Is the construction industry ripe for a new operating model?
Photo Credit To FTI Consulting

Is the construction industry ripe for a new operating model?

Is the construction industry ripe for a new operating model?

A white paper by FTI Consulting – written by:

  • Simon Granger – Head of Corporate Finance & Restructuring EMEA, FTI Consulting
  • John Maloney – Senior Managing Director, Business Transformation, FTI Consulting
  • Alastair Farr – Managing Director, Construction Solutions – Disputes & Claims Management, FTI Consulting
  • Haradri Vyas – Director, Business Transformation, FTI Consulting

The construction sector is a huge part of the UK economy, producing an output of £138bn in 2016 and employing 1.2 million personnel directly. Including those indirectly employed would add a further 1.5 to 2.0 million people to that figure.

The notoriously cyclical sector has been in modest growth mode in recent years both in the UK and globally, but the construction industry has also faced major changes to market conditions, and to the industry’s operating structures. These include:

  1. Reducing social budgets as austerity hit government spending
  2. Pockets of growth in emerging economies vs. stagnation in some developed ones
  3. Increased scrutiny of quality, health, safety and environment practices
  4. Varying sub-regional economics with better margins in metropolitan areas as compared to tier 2 and tier 3 cities
  5. Increased competition resulting in aggressive bidding for major developer and government contracts, leading to pricing pressures
  6. Significant resistance to variation recovery on PPP projects
  7. Negative working capital nature of construction forcing some players to accept lower margins in return of favourable payment terms
  8. Emergence of off-site manufacturing and pre-fabrication
  9. Building Information Modelling (BIM)

The result has been sustained pressure on margins across the sector.

While some businesses are responding to these challenges, the industry has, in many respects, been slow to react. We believe the time is right for a fundamental rethink of operating models in the light of new business conditions.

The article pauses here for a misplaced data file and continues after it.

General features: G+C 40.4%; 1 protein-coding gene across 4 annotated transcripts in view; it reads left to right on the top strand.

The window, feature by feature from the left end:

The UK construction sector has over-capacity and is fiercely competitive. Increased competition has impacted margins negatively compared to European and global counterparts.

We analysed a statistically random sample of 100 construction businesses, with 17 companies having a turnover of above £2.5 billion returning an average EBITDA margin of 2.6%.

In contrast, a sample of European businesses of similar size recorded an average EBITDA margin of 8%.

UK margins have not only been impacted by market changes and high levels of competition, but also by a lack of efficiency and effectiveness of operating models.

This paper focusses on evaluating some of the intrinsic causes of low margin UK construction players and suggests ways to improve performance.

Economic theory and evidence generally points to a positive correlation of scale and profitability. Put simply, larger businesses are on average more profitable (all other things being equal).

We reviewed PBT margins by size of the firm for top 100 UK construction firms. Surprisingly, we found no correlation between firm size and profitability.

PBT Margin by turnover for top 100 construction firms - By FTI Consulting
PBT Margin by turnover for top 100 construction firms.

However analysis highlighted that when classified into groups by turnover average profitability was actually higher for smaller businesses.

To confirm this, we increased the sample to 179 construction companies and time period to 3 years from 2013 to 2016.

EBITDA margin and ROCE by size groupings
EBITDA margin and ROCE by size groupings.

As can be seen in the graph, firms with turnover over $2.5bn had the lowest margin which increased significantly for firms with turnover between $100m to $1bn.

A survey by NAHB¹ indicated that this trend continued as the firm size further reduced below $100m.

What happens in other sectors when the firm size increases. Does profitability increase, decrease or stay the same?

Over years many studies have been conducted to test Baumol’s proposition which states that “increased money capital will not only increase the total profits of the firm, but because it puts the firm in a higher echelon of imperfectly competing capital groups, it may very well also increase its earnings per dollar”.

While Baumol’s effect² is by no means universal, the UK construction sector is particularly notable in that margins actually appear to reduce considerably as size increases which is not observed in most other industries or samples.

So what have been some of the key reasons that have led the UK construction industry into a structure where scale has a negative impact on profit?

We see a flawed approach to risk as a key part of why UK construction is failing to make ‘normal’ profits.

Turnover vs Margin - By FTI Consulting